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31P-magnetic resonance spectroscopy of leg muscle metabolism during exercise in children and adults.

  • Author(s): Zanconato, S
  • Buchthal, S
  • Barstow, TJ
  • Cooper, DM
  • et al.
Abstract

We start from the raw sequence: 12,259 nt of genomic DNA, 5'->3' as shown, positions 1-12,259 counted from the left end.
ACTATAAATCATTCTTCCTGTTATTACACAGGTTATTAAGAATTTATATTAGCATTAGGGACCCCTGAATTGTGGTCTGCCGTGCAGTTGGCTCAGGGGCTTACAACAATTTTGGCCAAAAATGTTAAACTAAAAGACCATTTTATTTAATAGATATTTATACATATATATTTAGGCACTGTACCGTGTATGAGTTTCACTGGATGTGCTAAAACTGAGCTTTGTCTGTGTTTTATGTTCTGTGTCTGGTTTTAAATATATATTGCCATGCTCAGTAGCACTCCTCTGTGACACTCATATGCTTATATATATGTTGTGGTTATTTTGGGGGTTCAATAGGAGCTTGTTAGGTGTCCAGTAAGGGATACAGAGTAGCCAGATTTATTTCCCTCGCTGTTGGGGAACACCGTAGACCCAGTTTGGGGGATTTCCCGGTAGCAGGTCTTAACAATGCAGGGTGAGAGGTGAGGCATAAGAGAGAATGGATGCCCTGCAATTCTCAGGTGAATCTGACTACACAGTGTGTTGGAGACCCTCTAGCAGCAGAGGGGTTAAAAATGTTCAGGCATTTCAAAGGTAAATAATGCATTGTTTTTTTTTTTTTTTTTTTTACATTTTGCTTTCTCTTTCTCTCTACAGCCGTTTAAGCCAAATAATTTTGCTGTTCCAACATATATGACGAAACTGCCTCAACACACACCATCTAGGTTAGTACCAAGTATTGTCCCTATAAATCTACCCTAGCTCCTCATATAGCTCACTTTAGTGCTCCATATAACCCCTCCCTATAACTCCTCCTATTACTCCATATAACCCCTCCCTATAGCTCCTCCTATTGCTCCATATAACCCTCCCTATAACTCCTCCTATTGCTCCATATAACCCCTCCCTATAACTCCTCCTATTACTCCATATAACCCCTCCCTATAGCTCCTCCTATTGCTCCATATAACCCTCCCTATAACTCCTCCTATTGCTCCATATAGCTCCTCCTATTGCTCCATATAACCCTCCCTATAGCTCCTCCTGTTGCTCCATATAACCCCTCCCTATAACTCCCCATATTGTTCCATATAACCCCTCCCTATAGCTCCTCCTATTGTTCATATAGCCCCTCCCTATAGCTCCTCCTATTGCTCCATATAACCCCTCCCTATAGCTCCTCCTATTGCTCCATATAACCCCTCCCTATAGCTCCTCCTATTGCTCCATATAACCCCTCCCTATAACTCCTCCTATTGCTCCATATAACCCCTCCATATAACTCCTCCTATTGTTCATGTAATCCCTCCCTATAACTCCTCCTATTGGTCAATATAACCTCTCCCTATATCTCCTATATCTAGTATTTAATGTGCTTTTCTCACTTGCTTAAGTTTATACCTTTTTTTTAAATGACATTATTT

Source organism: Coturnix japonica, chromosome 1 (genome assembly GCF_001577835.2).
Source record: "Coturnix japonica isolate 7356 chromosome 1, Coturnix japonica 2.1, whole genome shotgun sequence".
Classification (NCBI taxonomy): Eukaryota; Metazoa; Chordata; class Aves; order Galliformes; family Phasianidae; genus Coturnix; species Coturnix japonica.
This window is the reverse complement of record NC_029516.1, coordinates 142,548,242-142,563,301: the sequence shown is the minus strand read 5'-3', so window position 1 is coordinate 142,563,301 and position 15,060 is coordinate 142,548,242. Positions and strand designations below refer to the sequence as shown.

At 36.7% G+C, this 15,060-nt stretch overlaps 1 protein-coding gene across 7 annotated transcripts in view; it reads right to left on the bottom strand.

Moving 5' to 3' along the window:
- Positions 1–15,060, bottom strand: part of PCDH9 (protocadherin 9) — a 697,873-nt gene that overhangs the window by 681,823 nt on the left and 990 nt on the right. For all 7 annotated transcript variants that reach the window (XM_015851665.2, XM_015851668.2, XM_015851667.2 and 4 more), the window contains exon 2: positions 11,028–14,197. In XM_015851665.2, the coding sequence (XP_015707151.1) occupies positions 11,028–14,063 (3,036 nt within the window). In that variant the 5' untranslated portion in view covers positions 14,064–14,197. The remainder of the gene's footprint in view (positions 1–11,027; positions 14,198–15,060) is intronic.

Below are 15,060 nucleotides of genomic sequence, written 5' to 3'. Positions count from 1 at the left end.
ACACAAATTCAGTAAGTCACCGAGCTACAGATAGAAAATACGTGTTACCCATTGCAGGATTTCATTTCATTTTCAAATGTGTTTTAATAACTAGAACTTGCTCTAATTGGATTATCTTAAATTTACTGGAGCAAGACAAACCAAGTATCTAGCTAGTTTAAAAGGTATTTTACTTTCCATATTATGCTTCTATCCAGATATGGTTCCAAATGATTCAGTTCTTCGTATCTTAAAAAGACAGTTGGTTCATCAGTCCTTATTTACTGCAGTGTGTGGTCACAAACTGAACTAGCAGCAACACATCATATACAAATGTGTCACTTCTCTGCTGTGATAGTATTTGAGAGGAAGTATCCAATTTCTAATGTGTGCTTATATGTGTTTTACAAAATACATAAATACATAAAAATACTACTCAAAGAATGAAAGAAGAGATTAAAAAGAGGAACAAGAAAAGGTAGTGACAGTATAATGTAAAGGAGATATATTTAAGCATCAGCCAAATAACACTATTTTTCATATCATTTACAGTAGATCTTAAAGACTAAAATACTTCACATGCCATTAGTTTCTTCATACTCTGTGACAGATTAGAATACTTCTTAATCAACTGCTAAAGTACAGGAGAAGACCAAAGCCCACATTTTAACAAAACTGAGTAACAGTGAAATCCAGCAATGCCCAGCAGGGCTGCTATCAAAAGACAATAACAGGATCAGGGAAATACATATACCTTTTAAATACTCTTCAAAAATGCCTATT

Gas exchange response to high-intensity exercise differs in children and adults. We hypothesized that these findings are related to a lower anaerobic ATP supply in children. We predicted therefore a maturation of muscle high-energy phosphate metabolism during exercise. To test this hypothesis, we measured calf muscle Pi, phosphocreatine (PCr), and pH with 31P-nuclear magnetic resonance spectroscopy during rest and progressive exercise in 10 children and 8 adults. No differences were found at rest in pH and Pi/PCr between children and adults. Exercise resulted in a greater increase in Pi/PCr (P < 0.001) and decrease in pH (P < 0.0001) in adults than in children. Six adults and five children exhibited a transition from a slow to a faster rate of Pi/PCr increase and pH decrease during exercise. No significant differences were found between the two groups in the initial slow-phase slopes of Pi/PCr and pH as a function of work rate. In contrast, during the fast phase, Pi/PCr increased (slope: adults 23.6 +/- 9.8, children 10.7 +/- 2.5; P < 0.05) and pH decreased (slope: adults -6.0 +/- 1.9, children -3.7 +/- 1.2; P < 0.05) more rapidly in adults than in children. In conclusion, high-intensity exercise results in different kinetics of Pi/PCr and pH between children and adults. These results suggest that children are less able than adults to affect ATP rephosphorylation by anaerobic metabolic pathways during high-intensity exercise.

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